Why Are Our Parents in Wholly Random Places?

Aerial View of Sea Point%2C Cape Town South Africa

We had gone to great lengths to live in a place where we do not need to use a car in the ordinary course of our lives. We chose to pay a rental premium, induced by legislated scarcity of walkable urban fabric in our city, so we save on transport costs. Our mixed-use neighborhood of Sea Point, Cape Town, South Africa, has a Walk Score of 88 (“Very Walkable”). But we could not choose where our friends, associates, and family live. We could not choose where our parents had chosen to live, long before they themselves would lose the ability to travel easily, out of a range of considerations entirely different from our own.

This is another object lesson in the way the dearth of the sort of fabric which ensures practical pedestrian accessibility in most cities is structural rather than behavioral. The dysfunction of a city doesn’t arise out of the failure of most people to choose to live in a handful of areas which can together accommodate no more than a tiny fraction of their number. Rather, the dysfunction of a city arises out of the range of options available to people, and the conditions to which those options are variously subject. People really do have hundreds of possible reasons for choosing to live where they do, and reasons for prioritizing some reasons over others, and respecting that is an absolute necessity. My wife and I were able to prioritize walkability because, as a childless couple in later middle age, many of the issues which typically dominate the considerations of others don’t apply to our situation.

I should submit (notwithstanding the irrational association of inaccessibility with security, which is found among some white South Africans) that very few people actively choose un-walkability. A lack of pedestrian accessibility just comes arbitrarily attached to the things they do actively choose—be it in perception or in actual fact. Take any home-seeker’s short list of options, and chances are that all of them will fall in car-dependent, dormitory suburbs. People live there because that’s what is available. Other options ought to be available, but they aren’t.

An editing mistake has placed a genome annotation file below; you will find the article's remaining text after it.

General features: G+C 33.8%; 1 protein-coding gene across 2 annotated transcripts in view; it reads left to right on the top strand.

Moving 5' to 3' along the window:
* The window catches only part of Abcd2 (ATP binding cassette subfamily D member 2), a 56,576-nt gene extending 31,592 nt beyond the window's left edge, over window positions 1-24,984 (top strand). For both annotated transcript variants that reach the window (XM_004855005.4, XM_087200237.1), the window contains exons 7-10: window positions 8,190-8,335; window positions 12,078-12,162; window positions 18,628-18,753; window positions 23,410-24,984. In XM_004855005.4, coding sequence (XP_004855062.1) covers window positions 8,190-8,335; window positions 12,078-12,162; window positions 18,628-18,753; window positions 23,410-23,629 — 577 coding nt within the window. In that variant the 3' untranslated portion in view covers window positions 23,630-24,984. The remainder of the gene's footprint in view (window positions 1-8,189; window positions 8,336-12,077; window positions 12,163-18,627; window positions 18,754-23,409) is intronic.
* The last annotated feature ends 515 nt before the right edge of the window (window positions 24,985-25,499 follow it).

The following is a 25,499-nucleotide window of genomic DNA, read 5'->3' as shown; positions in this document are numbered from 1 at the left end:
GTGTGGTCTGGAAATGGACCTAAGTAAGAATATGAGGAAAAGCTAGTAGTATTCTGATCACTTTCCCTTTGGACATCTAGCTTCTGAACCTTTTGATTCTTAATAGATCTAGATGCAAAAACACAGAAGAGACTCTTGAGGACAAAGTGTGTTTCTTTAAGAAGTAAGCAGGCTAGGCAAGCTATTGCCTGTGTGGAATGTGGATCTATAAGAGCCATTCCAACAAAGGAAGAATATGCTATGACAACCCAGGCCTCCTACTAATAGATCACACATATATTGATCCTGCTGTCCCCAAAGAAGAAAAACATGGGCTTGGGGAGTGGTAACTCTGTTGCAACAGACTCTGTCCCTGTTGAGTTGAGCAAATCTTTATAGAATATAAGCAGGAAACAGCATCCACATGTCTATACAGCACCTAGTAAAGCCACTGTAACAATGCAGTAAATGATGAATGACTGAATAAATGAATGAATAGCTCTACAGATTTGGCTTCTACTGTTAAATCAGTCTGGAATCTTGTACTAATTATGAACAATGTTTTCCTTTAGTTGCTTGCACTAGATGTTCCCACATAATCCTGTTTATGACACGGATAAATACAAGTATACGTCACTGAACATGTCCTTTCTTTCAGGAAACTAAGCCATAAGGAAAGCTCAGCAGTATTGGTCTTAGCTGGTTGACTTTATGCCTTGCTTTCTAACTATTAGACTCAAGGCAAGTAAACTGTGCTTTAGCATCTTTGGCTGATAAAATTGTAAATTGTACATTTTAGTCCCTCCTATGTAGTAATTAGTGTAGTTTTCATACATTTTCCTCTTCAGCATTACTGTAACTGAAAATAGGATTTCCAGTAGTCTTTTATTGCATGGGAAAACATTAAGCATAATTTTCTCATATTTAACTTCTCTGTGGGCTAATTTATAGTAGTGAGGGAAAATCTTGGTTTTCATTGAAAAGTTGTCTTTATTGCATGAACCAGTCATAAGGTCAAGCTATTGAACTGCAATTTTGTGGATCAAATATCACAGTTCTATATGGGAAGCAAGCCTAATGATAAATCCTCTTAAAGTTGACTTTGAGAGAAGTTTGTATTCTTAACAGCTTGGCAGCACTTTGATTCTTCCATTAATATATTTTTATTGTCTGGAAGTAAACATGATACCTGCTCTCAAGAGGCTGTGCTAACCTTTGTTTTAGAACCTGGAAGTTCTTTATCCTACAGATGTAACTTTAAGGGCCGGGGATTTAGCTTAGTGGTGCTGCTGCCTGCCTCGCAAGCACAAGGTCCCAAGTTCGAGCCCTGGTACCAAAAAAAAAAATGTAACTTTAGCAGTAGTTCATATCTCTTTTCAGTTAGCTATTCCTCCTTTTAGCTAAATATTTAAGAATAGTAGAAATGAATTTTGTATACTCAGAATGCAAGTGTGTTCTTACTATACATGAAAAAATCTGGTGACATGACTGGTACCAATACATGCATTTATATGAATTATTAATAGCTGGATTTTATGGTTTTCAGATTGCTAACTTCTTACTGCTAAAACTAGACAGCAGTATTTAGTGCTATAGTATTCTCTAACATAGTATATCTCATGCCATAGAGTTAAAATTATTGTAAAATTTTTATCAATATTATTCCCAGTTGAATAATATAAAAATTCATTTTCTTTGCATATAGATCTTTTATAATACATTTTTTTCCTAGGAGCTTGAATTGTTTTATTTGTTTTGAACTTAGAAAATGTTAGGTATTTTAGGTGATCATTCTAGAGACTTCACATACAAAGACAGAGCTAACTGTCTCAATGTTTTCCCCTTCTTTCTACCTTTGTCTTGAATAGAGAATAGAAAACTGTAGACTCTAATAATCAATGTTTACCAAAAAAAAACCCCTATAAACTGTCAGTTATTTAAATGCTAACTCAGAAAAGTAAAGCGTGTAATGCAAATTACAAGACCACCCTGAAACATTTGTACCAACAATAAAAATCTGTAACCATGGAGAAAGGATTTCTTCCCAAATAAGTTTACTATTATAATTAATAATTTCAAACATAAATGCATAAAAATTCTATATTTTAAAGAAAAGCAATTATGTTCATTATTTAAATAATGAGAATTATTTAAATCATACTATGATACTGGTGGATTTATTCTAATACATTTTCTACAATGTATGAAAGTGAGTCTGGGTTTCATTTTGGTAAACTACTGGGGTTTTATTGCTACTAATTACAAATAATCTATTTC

Of course, my penchant for counterfactual imagination often led me over the past year to ask: Why do our parents not live within a ten-minute walk from us—even if that walk were broken into two parts, with a bus or train ride between? And that led to the question: What would it be like? How would they live? That is a matter not only of urban form, but of housing typologies and patterns of tenure.

We’ve been dealing not only with the demands of travel but also with the costs of accommodation in a difficult economy. It has become normal for every generation to rent or finance homes all over again, because neither the location nor the type of the previous generation’s homes suit their situation. This is not because the population is changing in any kind of radical way. It is because the housing typology which is now considered normal is oriented to the needs of a narrow slice of human life: A nuclear family comprising young parents and young children only.

This was surely the kind of occupancy the developers of my late mother-in-law’s little 500-square-foot house had in mind, and for a while she was able to shoehorn her septuagenarian existence into it easily enough. The nearest shops were barely 200 feet away as the crow flies, and the actual walking distance was no more than 900 feet. Yet, in that featureless, placeless environment where speculative development of entry-level gated communities is steadily eating away at the vineyards of the Cape winelands, it felt like a day’s hike—enough to make driving the short distance a serious option. 

That house could not appropriately accommodate her adult daughter living there every second weekend, nor the adult woman caregiver who lived with her for the duration of my mother-in-law’s illness. I could not help thinking that a larger, more populous housing typology might be better at accommodating a greater range of occupants’ specific combinations of interdependence and autonomy, especially as these combinations change over time. I don’t necessarily mean anything like an extended-family (or “forged family”) homestead, or a co-housing development, or a commune, or a small apartment building—but instead something that could become anything between these, in whole or in part. Likewise, a walkable environment might be better at accommodating a greater range of residents’ various situations: It’s not a matter of designing for specifics as much as designing the capacity for flexibility.

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